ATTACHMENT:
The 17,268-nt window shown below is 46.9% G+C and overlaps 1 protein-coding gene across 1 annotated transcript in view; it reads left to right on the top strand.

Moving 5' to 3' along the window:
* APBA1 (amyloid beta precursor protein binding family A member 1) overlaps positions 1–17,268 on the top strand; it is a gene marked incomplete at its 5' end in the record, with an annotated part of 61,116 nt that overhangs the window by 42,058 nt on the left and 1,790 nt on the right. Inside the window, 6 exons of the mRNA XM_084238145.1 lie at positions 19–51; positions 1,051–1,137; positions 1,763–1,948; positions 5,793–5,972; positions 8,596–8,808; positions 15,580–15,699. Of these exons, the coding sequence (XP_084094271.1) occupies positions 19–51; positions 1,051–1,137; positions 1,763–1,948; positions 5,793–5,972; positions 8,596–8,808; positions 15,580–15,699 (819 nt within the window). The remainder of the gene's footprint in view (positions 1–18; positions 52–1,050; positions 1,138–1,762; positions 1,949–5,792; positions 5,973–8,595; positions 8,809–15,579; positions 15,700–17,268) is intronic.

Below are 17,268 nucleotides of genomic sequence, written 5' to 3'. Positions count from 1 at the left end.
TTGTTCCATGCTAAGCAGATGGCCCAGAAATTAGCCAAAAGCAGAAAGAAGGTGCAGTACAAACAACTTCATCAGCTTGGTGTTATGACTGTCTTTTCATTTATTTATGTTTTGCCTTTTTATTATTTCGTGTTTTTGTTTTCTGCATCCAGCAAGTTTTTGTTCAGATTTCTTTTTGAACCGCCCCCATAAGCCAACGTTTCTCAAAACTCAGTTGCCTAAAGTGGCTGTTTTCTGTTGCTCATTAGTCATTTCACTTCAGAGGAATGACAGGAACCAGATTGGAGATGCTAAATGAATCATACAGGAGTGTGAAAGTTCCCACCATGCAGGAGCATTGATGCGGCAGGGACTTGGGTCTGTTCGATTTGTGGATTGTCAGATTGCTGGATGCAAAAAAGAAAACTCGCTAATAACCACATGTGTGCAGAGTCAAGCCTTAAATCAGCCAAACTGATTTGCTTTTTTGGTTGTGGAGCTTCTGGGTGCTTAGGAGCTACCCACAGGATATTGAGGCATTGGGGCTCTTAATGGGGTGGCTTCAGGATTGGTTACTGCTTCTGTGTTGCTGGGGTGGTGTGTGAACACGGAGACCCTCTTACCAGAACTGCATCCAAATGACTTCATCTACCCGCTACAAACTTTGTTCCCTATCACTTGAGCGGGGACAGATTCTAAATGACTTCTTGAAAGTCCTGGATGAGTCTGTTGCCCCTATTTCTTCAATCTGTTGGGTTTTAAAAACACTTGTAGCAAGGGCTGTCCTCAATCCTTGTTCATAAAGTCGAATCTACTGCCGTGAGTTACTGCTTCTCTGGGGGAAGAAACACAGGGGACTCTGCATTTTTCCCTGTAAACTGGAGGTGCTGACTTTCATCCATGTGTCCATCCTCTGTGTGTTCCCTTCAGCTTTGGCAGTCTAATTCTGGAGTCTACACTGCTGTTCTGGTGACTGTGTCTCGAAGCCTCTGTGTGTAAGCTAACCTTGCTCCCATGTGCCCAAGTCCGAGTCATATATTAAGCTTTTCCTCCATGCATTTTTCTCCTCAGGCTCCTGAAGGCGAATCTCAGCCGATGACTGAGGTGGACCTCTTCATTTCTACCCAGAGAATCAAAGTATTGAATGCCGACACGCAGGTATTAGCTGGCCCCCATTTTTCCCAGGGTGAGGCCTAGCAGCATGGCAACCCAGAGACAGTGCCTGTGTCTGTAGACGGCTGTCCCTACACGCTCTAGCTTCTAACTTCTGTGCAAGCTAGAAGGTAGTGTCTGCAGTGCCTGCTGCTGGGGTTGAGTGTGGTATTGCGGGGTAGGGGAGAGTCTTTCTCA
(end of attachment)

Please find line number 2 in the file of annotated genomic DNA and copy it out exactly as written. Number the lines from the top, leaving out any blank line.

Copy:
Moving 5' to 3' along the window: